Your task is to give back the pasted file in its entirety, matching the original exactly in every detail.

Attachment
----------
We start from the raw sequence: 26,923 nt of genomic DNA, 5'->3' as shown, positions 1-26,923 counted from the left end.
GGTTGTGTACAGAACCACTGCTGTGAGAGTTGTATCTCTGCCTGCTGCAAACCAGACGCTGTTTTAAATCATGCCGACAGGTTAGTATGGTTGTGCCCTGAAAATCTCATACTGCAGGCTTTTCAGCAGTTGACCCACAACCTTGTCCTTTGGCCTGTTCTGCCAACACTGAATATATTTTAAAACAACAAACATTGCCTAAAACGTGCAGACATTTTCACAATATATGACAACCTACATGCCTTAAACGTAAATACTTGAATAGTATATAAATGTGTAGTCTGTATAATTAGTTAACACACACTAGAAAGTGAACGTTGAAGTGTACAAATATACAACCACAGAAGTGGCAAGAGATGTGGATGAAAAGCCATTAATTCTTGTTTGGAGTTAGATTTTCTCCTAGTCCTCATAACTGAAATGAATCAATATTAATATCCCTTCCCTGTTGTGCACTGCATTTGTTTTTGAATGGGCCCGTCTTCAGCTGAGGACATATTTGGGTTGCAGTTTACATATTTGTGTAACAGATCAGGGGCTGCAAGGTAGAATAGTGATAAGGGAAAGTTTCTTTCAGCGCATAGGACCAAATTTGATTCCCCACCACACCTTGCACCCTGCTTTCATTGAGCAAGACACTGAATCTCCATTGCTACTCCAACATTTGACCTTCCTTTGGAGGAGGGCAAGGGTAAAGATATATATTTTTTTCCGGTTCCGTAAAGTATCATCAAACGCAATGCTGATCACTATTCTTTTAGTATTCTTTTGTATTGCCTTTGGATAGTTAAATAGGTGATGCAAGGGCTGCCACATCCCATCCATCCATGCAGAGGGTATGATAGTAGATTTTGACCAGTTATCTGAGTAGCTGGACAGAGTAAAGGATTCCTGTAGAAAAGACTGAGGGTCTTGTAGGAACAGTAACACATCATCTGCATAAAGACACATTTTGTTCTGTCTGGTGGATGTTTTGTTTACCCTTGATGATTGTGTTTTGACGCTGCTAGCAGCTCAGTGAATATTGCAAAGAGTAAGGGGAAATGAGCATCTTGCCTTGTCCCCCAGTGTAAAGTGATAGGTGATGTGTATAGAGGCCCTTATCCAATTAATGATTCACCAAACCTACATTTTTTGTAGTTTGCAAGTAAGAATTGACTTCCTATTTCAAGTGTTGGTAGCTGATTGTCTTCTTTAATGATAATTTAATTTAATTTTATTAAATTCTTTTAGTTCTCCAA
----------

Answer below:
We start from the raw sequence: 26,923 nt of genomic DNA, 5'->3' as shown, positions 1-26,923 counted from the left end.
GGTTGTGTACAGAACCACTGCTGTGAGAGTTGTATCTCTGCCTGCTGCAAACCAGACGCTGTTTTAAATCATGCCGACAGGTTAGTATGGTTGTGCCCTGAAAATCTCATACTGCAGGCTTTTCAGCAGTTGACCCACAACCTTGTCCTTTGGCCTGTTCTGCCAACACTGAATATATTTTAAAACAACAAACATTGCCTAAAACGTGCAGACATTTTCACAATATATGACAACCTACATGCCTTAAACGTAAATACTTGAATAGTATATAAATGTGTAGTCTGTATAATTAGTTAACACACACTAGAAAGTGAACGTTGAAGTGTACAAATATACAACCACAGAAGTGGCAAGAGATGTGGATGAAAAGCCATTAATTCTTGTTTGGAGTTAGATTTTCTCCTAGTCCTCATAACTGAAATGAATCAATATTAATATCCCTTCCCTGTTGTGCACTGCATTTGTTTTTGAATGGGCCCGTCTTCAGCTGAGGACATATTTGGGTTGCAGTTTACATATTTGTGTAACAGATCAGGGGCTGCAAGGTAGAATAGTGATAAGGGAAAGTTTCTTTCAGCGCATAGGACCAAATTTGATTCCCCACCACACCTTGCACCCTGCTTTCATTGAGCAAGACACTGAATCTCCATTGCTACTCCAACATTTGACCTTCCTTTGGAGGAGGGCAAGGGTAAAGATATATATTTTTTTCCGGTTCCGTAAAGTATCATCAAACGCAATGCTGATCACTATTCTTTTAGTATTCTTTTGTATTGCCTTTGGATAGTTAAATAGGTGATGCAAGGGCTGCCACATCCCATCCATCCATGCAGAGGGTATGATAGTAGATTTTGACCAGTTATCTGAGTAGCTGGACAGAGTAAAGGATTCCTGTAGAAAAGACTGAGGGTCTTGTAGGAACAGTAACACATCATCTGCATAAAGACACATTTTGTTCTGTCTGGTGGATGTTTTGTTTACCCTTGATGATTGTGTTTTGACGCTGCTAGCAGCTCAGTGAATATTGCAAAGAGTAAGGGGAAATGAGCATCTTGCCTTGTCCCCCAGTGTAAAGTGATAGGTGATGTGTATAGAGGCCCTTATCCAATTAATGATTCACCAAACCTACATTTTTTGTAGTTTGCAAGTAAGAATTGACTTCCTATTTCAAGTGTTGGTAGCTGATTGTCTTCTTTAATGATAATTTAATTTAATTTTATTAAATTCTTTTAGTTCTCCAA